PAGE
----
"I donít know how I got off on that. I meant to talk about something else, if I can remember what it was."

She frowned, blinking, and I could see her checking some interior agenda. There was a moment or two of silence while I drank my tea and she drank hers.

Finally her memory clicked in and she brightened, saying, "Oh, yes. Sorry about that."

She shifted on her chair and took up the narrative.

"Allergy medication sometimes caused her insomnia. Everyone thinks antihistamines make you drowsy, which they can do, of course. But it isnít just the REM sleep you need for ordinary rest. Anya didnít like to sleep. Even when grown, she got by on as little as short naps sometimes. I think she was afraid of lying down. Being prone always seemed to aggravate her wheezing. She got in the habit of roaming around at night when everyone else was asleep."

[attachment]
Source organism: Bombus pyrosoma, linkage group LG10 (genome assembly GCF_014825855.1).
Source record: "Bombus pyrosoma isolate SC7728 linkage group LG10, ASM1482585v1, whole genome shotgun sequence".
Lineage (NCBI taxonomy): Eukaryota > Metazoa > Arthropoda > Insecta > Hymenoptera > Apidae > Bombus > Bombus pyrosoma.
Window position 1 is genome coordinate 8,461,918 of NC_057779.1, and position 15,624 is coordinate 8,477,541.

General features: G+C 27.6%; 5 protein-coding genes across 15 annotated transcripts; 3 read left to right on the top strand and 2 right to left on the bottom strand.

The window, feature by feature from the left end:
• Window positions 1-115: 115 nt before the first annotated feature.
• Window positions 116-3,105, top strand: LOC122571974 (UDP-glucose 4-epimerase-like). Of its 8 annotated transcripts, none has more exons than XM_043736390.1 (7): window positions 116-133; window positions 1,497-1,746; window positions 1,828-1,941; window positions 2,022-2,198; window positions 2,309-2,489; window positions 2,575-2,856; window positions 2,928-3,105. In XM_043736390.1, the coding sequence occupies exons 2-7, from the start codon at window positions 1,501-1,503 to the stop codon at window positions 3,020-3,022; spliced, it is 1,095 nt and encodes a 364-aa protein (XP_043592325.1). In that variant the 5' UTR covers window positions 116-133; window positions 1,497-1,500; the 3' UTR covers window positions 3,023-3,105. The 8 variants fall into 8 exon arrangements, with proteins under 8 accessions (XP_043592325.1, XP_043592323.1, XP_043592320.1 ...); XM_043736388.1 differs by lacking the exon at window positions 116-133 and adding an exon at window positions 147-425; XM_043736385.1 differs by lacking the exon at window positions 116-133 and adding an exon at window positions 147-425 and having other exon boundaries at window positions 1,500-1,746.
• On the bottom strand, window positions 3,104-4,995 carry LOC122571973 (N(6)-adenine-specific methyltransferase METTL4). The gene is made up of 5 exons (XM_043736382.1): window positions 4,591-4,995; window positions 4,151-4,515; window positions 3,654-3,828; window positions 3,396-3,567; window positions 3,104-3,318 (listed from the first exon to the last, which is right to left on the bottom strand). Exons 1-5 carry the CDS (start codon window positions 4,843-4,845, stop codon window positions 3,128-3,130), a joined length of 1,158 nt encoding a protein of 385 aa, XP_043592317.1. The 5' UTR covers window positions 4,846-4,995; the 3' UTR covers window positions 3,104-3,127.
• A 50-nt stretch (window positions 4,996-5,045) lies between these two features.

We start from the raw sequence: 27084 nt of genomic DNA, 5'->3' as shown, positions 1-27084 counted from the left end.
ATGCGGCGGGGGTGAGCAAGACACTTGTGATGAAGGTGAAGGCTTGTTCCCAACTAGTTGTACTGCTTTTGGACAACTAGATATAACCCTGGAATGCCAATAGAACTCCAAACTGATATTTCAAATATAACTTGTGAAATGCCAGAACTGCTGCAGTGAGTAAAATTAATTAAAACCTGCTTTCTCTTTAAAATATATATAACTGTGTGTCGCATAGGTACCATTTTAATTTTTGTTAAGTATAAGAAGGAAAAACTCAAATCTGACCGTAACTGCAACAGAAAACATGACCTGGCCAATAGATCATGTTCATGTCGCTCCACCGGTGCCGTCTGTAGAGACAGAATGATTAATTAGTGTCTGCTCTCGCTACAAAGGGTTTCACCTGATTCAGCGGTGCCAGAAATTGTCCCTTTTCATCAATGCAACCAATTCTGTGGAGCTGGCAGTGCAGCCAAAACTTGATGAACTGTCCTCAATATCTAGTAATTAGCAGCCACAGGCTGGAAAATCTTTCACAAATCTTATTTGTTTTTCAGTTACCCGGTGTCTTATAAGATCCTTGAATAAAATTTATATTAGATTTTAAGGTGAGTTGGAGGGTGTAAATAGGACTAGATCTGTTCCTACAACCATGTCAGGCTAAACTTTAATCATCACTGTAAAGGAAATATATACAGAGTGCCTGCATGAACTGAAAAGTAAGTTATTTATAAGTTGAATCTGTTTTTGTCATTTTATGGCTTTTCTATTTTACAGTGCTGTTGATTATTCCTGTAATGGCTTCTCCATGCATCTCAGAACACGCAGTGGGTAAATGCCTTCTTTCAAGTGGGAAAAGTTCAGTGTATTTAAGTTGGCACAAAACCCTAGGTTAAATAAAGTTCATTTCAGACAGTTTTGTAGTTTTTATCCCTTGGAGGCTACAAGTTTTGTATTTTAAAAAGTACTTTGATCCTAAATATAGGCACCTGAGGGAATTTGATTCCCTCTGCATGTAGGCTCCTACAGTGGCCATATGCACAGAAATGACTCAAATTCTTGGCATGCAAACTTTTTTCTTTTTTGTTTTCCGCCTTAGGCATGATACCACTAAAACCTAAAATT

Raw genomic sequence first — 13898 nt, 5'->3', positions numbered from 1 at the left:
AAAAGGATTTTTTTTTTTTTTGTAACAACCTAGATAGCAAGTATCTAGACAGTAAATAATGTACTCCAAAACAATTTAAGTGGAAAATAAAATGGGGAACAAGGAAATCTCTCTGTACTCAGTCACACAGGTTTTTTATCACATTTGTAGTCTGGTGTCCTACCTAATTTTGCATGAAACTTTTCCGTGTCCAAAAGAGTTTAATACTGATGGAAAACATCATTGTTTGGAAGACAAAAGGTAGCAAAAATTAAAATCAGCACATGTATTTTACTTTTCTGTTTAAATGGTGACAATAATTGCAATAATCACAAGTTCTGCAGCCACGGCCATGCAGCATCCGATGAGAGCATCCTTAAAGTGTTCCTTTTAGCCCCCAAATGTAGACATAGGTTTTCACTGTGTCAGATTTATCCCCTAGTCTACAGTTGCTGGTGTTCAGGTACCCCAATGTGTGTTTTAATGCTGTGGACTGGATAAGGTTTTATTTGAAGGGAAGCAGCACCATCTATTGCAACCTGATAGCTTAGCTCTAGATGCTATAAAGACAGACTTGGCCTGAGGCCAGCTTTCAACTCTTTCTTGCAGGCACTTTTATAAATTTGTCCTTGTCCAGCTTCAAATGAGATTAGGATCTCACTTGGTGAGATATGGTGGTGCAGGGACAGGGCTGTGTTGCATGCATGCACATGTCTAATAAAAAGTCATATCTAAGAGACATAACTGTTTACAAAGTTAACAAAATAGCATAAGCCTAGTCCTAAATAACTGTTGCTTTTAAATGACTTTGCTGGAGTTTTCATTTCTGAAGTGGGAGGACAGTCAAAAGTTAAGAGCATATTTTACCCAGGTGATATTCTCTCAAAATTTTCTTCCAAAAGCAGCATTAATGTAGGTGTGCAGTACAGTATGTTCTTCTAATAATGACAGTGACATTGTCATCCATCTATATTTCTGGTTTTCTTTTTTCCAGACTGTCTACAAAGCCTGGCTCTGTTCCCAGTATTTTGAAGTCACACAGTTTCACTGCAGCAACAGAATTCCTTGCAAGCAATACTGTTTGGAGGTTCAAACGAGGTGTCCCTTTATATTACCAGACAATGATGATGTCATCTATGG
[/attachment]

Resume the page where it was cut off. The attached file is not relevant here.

"Whoíd she associate out with? Did she have friends or just go out on her own?"

"Other night personages, Iíd guess. The radio station announcer for one, the fellow on that all-night folk music station. I canít remember his name, but you might know if I said it. And there was a nurse on the night shift at the Base Medical. Kindrena. Anya actually worked for Kindrenaís current husband at the Water Treatment Facility."

I made a note to myself. Iíd have to check on both of them if I decided to help.

"What sort of employment?" I asked.

"It was just part-time . . . afternoons for the facility administration office, doing clerical work. You know, computer data and filing, answering the cell phones. Sheíd be up half the night, and then she could sleep in all morning if she wanted."

"Part time employment isnít much," I stated. "How could she afford to live?"